Aug. 25, 2003: Charleston County Sheriff's Office: Driving under suspension; assault on a police officer while resisting arrest; possession, manufacture or distribution of ice, crank or crack cocaine; possession with intent to distribute crack cocaine in proximity of a school; possession of 28 grams or less of marijuana or 10 grams or less of hashish.
Oct. 17, 2003, North Charleston police: Trespassing; trafficking ice, crank or crack; distributing or selling cocaine, crack cocaine in proximity of a school.
Dec. 29, 2004, Charleston County Sheriff's Office: Possession of 28 grams or less of marijuana or 10 grams or less of hashish; possession of cocaine; possession of less than one gram of ice or crack cocaine; resisting arrest; assaulting a police officer while resisting arrest; distribution, sale, possession of, or manufacture of, crack cocaine in proximity of a school; unlawful carrying of a weapon.
May 7, 2007, North Charleston police: Trafficking ice, crank or crack; possession of 28 grams or less of marijuana or 10 grams or less of hashish.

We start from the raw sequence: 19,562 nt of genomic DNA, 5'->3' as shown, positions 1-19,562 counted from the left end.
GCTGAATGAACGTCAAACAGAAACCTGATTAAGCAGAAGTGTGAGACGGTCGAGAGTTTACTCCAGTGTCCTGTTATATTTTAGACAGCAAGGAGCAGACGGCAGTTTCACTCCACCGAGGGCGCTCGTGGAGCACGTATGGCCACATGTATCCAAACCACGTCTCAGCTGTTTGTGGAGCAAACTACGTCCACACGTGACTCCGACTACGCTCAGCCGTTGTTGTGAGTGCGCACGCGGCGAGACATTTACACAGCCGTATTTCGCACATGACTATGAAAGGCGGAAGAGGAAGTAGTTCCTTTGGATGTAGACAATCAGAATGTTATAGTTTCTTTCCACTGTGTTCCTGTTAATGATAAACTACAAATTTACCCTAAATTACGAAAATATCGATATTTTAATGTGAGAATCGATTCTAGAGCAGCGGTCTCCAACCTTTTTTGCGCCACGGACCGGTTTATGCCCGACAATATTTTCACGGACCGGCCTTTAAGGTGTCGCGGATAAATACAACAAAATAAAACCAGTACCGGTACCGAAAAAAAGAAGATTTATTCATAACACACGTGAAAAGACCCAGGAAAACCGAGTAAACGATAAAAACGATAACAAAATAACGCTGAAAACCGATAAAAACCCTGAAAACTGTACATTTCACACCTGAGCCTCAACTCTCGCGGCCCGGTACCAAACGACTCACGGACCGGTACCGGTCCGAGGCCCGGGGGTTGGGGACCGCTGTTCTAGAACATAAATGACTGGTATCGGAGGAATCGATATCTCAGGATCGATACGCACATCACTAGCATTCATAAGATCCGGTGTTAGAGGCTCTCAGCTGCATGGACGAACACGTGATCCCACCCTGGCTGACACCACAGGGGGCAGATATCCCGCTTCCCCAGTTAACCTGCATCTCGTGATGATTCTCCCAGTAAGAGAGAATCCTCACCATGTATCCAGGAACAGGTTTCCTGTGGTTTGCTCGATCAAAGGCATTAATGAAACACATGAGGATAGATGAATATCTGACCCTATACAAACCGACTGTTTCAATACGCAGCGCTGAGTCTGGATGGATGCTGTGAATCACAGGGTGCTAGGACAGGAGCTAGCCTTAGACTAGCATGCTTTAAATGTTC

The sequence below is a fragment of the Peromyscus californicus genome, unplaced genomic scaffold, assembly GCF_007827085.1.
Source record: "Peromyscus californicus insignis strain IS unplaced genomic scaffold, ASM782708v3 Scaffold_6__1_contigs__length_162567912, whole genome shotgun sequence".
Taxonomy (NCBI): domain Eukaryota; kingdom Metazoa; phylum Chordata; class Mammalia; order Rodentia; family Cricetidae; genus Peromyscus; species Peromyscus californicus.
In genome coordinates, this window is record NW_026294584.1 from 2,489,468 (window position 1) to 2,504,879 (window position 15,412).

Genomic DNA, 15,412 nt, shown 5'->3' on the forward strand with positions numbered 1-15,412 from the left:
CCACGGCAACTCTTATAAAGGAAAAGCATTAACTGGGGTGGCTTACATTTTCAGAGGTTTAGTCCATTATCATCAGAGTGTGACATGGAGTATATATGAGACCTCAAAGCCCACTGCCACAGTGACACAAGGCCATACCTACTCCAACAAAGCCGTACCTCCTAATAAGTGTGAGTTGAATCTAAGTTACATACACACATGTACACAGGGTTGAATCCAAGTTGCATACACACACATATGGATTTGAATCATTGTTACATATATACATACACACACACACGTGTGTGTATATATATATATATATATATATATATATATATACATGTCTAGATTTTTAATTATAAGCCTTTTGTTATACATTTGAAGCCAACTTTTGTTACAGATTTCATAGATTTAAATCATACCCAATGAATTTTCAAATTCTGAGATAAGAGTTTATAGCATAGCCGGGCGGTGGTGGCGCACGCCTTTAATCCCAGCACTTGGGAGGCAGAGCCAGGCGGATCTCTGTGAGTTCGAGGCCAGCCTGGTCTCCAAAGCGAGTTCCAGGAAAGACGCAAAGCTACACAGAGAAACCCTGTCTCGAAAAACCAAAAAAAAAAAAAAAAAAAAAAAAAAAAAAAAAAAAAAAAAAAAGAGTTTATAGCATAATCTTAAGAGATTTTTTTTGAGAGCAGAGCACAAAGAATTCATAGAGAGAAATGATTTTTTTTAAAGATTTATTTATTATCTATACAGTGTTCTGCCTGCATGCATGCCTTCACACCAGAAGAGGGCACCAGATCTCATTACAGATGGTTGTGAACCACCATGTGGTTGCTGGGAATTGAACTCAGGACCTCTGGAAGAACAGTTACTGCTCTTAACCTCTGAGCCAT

Oct. 13, 2007, North Charleston police: Public disorderly conduct.
April 22, 2008, North Charleston police: Driving under suspension; failure to appear in court.
Dec. 2, 2008, S.C. Law Enforcement Division: Trafficking cocaine 400 grams or more (charge dropped in exchange for 2011 plea to trafficking cocaine and trafficking crack cocaine); trafficking ice, crank or crack; distribution, sale, possession of, or manufacture of, crack cocaine in proximity of a school; manufacturing, possession of controlled substances with intent to distribute in proximity of a school; possession of a weapon during commission of a violent crime.
Dec. 15, 2008, Department of Probation and Parole and Pardon Services: parole violation.
July 23, 2009, North Charleston police: Driving under suspension.
Sept. 15, 2009, North Charleston police: Driving under suspension; manufacture or distribution of cocaine base (charge dropped); possession with intent to distribute crack cocaine in proximity of a school (charge dropped); malicious injury to personal property; resisting arrest; entry on another's lands after notice.
June 16, 2010, North Charleston police: Trafficking ice, crank or cocaine (charge dropped).
Aug. 15, 2010, Dorchester County Sheriff's Office: Careless operation of motor vehicle; third-offense driving under suspension; failure to stop for blue light and siren.
Feb. 23, 2011, Dorchester County Sheriff's Office: Failure to stop for blue light and siren.
July 30, 2011, North Charleston police: Trafficking cocaine, less than 28 grams.